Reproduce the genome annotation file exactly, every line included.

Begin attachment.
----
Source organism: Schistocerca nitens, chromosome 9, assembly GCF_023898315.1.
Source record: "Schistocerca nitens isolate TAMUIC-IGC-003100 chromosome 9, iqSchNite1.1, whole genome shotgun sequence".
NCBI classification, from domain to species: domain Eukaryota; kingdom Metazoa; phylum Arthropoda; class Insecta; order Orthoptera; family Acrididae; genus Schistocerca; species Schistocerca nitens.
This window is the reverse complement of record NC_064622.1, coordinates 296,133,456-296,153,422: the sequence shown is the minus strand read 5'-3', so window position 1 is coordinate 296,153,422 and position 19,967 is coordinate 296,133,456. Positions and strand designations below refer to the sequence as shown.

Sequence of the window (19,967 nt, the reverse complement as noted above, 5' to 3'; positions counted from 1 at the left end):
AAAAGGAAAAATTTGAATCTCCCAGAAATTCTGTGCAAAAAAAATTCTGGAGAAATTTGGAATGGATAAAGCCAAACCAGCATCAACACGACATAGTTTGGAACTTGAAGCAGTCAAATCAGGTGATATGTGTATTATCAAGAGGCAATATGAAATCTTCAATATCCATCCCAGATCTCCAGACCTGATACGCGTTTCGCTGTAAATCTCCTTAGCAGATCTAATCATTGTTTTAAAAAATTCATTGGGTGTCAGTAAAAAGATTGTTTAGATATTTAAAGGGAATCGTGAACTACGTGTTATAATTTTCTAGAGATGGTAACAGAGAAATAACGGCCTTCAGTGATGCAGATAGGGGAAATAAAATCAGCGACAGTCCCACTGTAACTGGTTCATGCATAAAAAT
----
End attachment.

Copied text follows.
Source organism: Schistocerca nitens, chromosome 9, assembly GCF_023898315.1.
Source record: "Schistocerca nitens isolate TAMUIC-IGC-003100 chromosome 9, iqSchNite1.1, whole genome shotgun sequence".
NCBI classification, from domain to species: domain Eukaryota; kingdom Metazoa; phylum Arthropoda; class Insecta; order Orthoptera; family Acrididae; genus Schistocerca; species Schistocerca nitens.
This window is the reverse complement of record NC_064622.1, coordinates 296,133,456-296,153,422: the sequence shown is the minus strand read 5'-3', so window position 1 is coordinate 296,153,422 and position 19,967 is coordinate 296,133,456. Positions and strand designations below refer to the sequence as shown.

Sequence of the window (19,967 nt, the reverse complement as noted above, 5' to 3'; positions counted from 1 at the left end):
AAAAGGAAAAATTTGAATCTCCCAGAAATTCTGTGCAAAAAAAATTCTGGAGAAATTTGGAATGGATAAAGCCAAACCAGCATCAACACGACATAGTTTGGAACTTGAAGCAGTCAAATCAGGTGATATGTGTATTATCAAGAGGCAATATGAAATCTTCAATATCCATCCCAGATCTCCAGACCTGATACGCGTTTCGCTGTAAATCTCCTTAGCAGATCTAATCATTGTTTTAAAAAATTCATTGGGTGTCAGTAAAAAGATTGTTTAGATATTTAAAGGGAATCGTGAACTACGTGTTATAATTTTCTAGAGATGGTAACAGAGAAATAACGGCCTTCAGTGATGCAGATAGGGGAAATAAAATCAGCGACAGTCCCACTGTAACTGGTTCATGCATAAAAAT